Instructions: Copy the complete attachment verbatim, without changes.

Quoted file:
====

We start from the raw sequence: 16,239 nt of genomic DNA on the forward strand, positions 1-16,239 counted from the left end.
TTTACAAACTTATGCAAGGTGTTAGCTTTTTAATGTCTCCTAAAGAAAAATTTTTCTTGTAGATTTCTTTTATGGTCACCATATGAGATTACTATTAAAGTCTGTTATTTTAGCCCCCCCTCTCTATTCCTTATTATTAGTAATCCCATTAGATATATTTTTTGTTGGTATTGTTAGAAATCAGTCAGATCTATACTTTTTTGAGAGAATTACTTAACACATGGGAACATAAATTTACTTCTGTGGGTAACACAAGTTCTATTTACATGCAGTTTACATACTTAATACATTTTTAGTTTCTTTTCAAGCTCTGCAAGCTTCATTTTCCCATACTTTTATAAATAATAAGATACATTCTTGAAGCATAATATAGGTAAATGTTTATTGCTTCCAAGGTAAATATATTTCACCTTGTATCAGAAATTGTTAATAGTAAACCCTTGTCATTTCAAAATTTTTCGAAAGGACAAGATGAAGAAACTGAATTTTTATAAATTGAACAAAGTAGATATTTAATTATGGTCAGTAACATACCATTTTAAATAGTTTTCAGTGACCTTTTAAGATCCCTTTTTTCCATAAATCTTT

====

We start from the raw sequence: 16,239 nt of genomic DNA on the forward strand, positions 1-16,239 counted from the left end.
TTTACAAACTTATGCAAGGTGTTAGCTTTTTAATGTCTCCTAAAGAAAAATTTTTCTTGTAGATTTCTTTTATGGTCACCATATGAGATTACTATTAAAGTCTGTTATTTTAGCCCCCCCTCTCTATTCCTTATTATTAGTAATCCCATTAGATATATTTTTTGTTGGTATTGTTAGAAATCAGTCAGATCTATACTTTTTTGAGAGAATTACTTAACACATGGGAACATAAATTTACTTCTGTGGGTAACACAAGTTCTATTTACATGCAGTTTACATACTTAATACATTTTTAGTTTCTTTTCAAGCTCTGCAAGCTTCATTTTCCCATACTTTTATAAATAATAAGATACATTCTTGAAGCATAATATAGGTAAATGTTTATTGCTTCCAAGGTAAATATATTTCACCTTGTATCAGAAATTGTTAATAGTAAACCCTTGTCATTTCAAAATTTTTCGAAAGGACAAGATGAAGAAACTGAATTTTTATAAATTGAACAAAGTAGATATTTAATTATGGTCAGTAACATACCATTTTAAATAGTTTTCAGTGACCTTTTAAGATCCCTTTTTTCCATAAATCTTT